Lines express love for Mom, take joy in a little daughter, preach perseverance and criticize ivory-tower hypocrites slow to address social ills.
Listeners get pounded with f-words, crass anatomical slang and sexually descriptive lingo. Lil Wayne plays the lothario, whether stealing a man’s girl at a nightclub (“Got Money”) or seducing a female cop and making her wail like a siren (“Mrs. Officer”). The profane come-on “Lollipop” describes in graphic detail what he plans to do to a lover. Drug references range from sipping cough syrup (“Phone Home”) to smoking marijuana (“Don’t Get It”) to selling kilos (“Let the Beat Build”). Numerous cuts contain gangsta posturing and murderous boasts such as “We pop ’em like Orville Redenbacher” and “Slit your throat/ Have you smilin’ through your neck.” “Playing With Fire” states, “Where I’m from, you’re nobody ’til you kill somebody.” On “3 Peat” there’s oral sex as well as a threat to execute a rival’s grandma and kidnap his baby. The rapper calls women “b–ches” throughout and tells a sex partner she’d better not get too “Comfortable” in the relationship.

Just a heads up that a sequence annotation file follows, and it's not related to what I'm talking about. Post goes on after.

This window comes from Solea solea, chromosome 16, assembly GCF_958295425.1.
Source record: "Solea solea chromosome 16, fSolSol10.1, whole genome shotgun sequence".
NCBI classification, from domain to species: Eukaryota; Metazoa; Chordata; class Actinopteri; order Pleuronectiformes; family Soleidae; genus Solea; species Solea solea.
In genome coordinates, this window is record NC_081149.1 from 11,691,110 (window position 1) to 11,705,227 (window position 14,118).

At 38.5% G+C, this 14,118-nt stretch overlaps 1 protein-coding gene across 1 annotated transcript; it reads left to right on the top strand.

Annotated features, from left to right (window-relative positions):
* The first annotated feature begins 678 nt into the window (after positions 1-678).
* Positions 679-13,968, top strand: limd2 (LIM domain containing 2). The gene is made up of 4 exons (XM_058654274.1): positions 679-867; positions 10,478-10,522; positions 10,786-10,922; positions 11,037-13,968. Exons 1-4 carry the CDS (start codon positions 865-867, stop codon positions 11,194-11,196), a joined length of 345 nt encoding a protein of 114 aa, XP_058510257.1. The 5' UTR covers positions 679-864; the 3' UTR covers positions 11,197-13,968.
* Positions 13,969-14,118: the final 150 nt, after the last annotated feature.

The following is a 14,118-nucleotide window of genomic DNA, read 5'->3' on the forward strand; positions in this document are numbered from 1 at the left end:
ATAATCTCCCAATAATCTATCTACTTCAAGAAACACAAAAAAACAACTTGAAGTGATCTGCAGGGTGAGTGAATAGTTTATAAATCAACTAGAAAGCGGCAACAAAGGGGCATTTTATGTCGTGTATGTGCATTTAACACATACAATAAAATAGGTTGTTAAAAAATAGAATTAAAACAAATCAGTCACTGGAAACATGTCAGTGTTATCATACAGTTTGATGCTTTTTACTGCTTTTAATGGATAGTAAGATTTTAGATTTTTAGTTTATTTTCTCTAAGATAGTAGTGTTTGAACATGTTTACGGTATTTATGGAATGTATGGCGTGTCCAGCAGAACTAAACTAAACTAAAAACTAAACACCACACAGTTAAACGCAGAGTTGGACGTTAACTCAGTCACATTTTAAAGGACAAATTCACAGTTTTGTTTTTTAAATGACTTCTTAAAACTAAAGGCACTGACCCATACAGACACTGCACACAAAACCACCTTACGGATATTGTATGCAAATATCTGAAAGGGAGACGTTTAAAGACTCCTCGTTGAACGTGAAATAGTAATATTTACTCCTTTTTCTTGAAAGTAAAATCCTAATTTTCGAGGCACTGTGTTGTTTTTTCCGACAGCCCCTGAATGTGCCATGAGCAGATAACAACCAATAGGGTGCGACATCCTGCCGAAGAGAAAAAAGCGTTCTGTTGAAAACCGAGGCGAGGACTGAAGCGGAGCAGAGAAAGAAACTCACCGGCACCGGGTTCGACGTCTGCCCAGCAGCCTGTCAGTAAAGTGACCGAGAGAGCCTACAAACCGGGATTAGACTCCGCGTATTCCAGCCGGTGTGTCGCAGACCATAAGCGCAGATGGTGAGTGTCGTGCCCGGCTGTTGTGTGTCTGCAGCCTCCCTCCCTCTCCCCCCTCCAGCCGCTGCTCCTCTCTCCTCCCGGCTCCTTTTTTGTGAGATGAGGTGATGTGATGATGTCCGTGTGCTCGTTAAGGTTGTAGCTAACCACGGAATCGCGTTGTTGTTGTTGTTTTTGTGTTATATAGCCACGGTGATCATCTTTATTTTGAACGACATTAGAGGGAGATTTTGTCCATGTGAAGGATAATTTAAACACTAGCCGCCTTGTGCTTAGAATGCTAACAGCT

At 25, Dwayne Michael Carter is sippin’ on superstardom. That’s not a good thing. He has the words fear and God tattooed on his eyelids, but despite comparing himself to Martin Luther King Jr., this artist’s raunchy, misogynist gospel espouses thug hedonism.
Paul Asay has been part of the Plugged In staff since 2007, watching and reviewing roughly 15 quintillion movies and television shows. He’s written for a number of other publications, too, including Time, The Washington Post and Christianity Today. The author of several books, Paul loves to find spirituality in unexpected places, including popular entertainment, and he loves all things superhero. His vices include James Bond films, Mountain Dew and terrible B-grade movies. He’s married, has two children and a neurotic dog, runs marathons on occasion and hopes to someday own his own tuxedo. Feel free to follow him on Twitter @AsayPaul.